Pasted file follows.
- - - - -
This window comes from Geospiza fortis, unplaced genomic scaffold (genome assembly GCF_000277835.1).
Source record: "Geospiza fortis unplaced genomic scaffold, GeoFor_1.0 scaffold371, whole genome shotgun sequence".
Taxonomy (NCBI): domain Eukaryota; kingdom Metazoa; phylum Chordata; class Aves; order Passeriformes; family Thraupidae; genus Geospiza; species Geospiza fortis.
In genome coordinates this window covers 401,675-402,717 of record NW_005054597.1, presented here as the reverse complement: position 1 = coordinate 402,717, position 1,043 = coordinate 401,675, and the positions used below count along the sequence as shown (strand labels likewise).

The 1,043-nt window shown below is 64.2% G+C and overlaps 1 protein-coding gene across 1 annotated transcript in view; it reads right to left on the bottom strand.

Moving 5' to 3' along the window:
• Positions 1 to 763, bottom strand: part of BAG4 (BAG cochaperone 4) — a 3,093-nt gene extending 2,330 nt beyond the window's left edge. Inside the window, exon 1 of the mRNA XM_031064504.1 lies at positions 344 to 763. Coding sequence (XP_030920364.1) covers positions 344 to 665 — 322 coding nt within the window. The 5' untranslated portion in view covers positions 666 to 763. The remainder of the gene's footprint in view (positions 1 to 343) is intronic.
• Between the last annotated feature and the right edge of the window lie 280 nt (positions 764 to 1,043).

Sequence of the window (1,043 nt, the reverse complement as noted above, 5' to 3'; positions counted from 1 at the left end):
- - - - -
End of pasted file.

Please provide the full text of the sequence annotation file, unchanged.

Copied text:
This window comes from Geospiza fortis, unplaced genomic scaffold (genome assembly GCF_000277835.1).
Source record: "Geospiza fortis unplaced genomic scaffold, GeoFor_1.0 scaffold371, whole genome shotgun sequence".
Taxonomy (NCBI): domain Eukaryota; kingdom Metazoa; phylum Chordata; class Aves; order Passeriformes; family Thraupidae; genus Geospiza; species Geospiza fortis.
In genome coordinates this window covers 401,675-402,717 of record NW_005054597.1, presented here as the reverse complement: position 1 = coordinate 402,717, position 1,043 = coordinate 401,675, and the positions used below count along the sequence as shown (strand labels likewise).

The 1,043-nt window shown below is 64.2% G+C and overlaps 1 protein-coding gene across 1 annotated transcript in view; it reads right to left on the bottom strand.

Moving 5' to 3' along the window:
• Positions 1 to 763, bottom strand: part of BAG4 (BAG cochaperone 4) — a 3,093-nt gene extending 2,330 nt beyond the window's left edge. Inside the window, exon 1 of the mRNA XM_031064504.1 lies at positions 344 to 763. Coding sequence (XP_030920364.1) covers positions 344 to 665 — 322 coding nt within the window. The 5' untranslated portion in view covers positions 666 to 763. The remainder of the gene's footprint in view (positions 1 to 343) is intronic.
• Between the last annotated feature and the right edge of the window lie 280 nt (positions 764 to 1,043).

Sequence of the window (1,043 nt, the reverse complement as noted above, 5' to 3'; positions counted from 1 at the left end):